Throughout its modern history, however, the “European project,” as the Continent’s current faltering push for unity is known, has sought to keep religion and the unruly passions it can stir at arm’s length. The 1951 Treaty of Rome and other founding texts of what is today the European Union make no mention of God or Christianity. The Brussels bureaucracy, in its official account of Mr. Heitz’s religion-tinged flag, ignores the Virgin Mary, stating instead that the 12 stars “symbolize the ideal of unity, solidarity and harmony among the people of Europe.”

“There is a general suspicion of anything religious, a view that faith should be kept out of the public sphere,” said Gudrun Kugler, director of the Observatory on Intolerance and Discrimination against Christians, a Vienna-based research and lobbying group. “There is a very strong current of radical secularism,” she said, adding that this affects all religions but is particularly strong against Christianity because of a view that “Christianity dominated unfairly for centuries” and needs to be put in its place…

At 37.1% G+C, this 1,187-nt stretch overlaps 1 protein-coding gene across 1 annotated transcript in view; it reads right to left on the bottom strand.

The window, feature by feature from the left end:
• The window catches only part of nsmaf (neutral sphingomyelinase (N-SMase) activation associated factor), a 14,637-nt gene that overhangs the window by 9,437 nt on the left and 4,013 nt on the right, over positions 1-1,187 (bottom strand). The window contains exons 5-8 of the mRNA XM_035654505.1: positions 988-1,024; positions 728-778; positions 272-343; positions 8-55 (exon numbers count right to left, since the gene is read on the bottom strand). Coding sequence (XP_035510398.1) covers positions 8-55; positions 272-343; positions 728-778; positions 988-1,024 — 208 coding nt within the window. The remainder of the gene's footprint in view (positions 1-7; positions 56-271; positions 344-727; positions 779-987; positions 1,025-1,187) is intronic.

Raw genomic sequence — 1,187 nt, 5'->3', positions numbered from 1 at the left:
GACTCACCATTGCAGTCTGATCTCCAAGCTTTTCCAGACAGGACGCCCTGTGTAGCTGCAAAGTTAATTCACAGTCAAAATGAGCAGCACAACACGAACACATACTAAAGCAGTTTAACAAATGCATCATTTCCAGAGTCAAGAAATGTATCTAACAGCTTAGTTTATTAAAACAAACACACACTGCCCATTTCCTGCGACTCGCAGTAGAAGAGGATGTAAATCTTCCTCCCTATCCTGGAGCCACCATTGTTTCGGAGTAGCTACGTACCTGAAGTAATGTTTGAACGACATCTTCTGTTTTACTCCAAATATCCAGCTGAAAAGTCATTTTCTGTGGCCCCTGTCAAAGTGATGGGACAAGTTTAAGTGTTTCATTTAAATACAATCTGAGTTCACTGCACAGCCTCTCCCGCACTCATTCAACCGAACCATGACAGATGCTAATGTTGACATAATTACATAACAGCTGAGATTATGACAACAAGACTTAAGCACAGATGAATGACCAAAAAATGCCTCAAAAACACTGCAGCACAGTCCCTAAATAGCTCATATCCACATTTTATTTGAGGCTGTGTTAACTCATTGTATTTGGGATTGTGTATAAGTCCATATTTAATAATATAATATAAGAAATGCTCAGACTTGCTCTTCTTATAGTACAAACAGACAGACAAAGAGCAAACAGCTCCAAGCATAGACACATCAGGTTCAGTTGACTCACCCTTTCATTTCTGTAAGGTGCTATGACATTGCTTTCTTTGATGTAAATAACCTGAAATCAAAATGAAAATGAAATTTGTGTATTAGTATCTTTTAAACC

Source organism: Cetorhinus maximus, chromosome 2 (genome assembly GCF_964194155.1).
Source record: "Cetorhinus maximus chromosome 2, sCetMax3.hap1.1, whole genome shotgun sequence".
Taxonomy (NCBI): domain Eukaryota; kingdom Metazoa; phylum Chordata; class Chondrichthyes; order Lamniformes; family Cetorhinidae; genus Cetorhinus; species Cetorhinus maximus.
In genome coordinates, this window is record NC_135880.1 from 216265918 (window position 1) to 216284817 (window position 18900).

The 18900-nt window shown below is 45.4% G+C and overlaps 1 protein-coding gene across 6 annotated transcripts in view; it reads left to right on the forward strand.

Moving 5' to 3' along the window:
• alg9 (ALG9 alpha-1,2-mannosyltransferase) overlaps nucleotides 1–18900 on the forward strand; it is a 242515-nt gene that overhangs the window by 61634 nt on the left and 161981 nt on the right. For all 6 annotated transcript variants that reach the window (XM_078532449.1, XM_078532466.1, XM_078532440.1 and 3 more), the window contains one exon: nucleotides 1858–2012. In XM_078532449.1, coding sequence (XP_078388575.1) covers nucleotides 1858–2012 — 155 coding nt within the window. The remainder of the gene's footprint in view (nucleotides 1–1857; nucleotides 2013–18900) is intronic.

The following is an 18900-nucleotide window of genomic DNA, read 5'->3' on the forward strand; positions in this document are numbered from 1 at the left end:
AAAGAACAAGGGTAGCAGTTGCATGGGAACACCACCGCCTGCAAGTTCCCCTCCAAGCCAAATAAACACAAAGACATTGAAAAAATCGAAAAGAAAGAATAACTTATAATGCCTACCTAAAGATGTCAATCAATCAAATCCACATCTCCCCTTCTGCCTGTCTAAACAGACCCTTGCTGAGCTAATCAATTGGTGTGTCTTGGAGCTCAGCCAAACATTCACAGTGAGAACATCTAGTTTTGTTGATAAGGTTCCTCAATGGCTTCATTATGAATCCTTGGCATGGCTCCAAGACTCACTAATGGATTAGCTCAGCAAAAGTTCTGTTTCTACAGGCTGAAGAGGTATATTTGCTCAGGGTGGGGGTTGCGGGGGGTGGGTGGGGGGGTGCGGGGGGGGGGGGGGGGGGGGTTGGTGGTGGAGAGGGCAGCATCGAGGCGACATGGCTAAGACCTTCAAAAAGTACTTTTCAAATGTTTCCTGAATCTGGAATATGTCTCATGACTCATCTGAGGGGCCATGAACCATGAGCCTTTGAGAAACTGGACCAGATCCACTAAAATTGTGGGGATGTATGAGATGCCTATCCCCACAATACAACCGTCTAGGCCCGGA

For the European Union’s most strident critics, the dispute has been a godsend, buttressing their argument that Brussels is an alien, meddling and sinister force. “I need to voice a serious and disturbing suspicion: that the E.U. is under the control of Satan or Satanism,” said Rafael Rafaj of the Slovak National Party, a far-right nationalist party.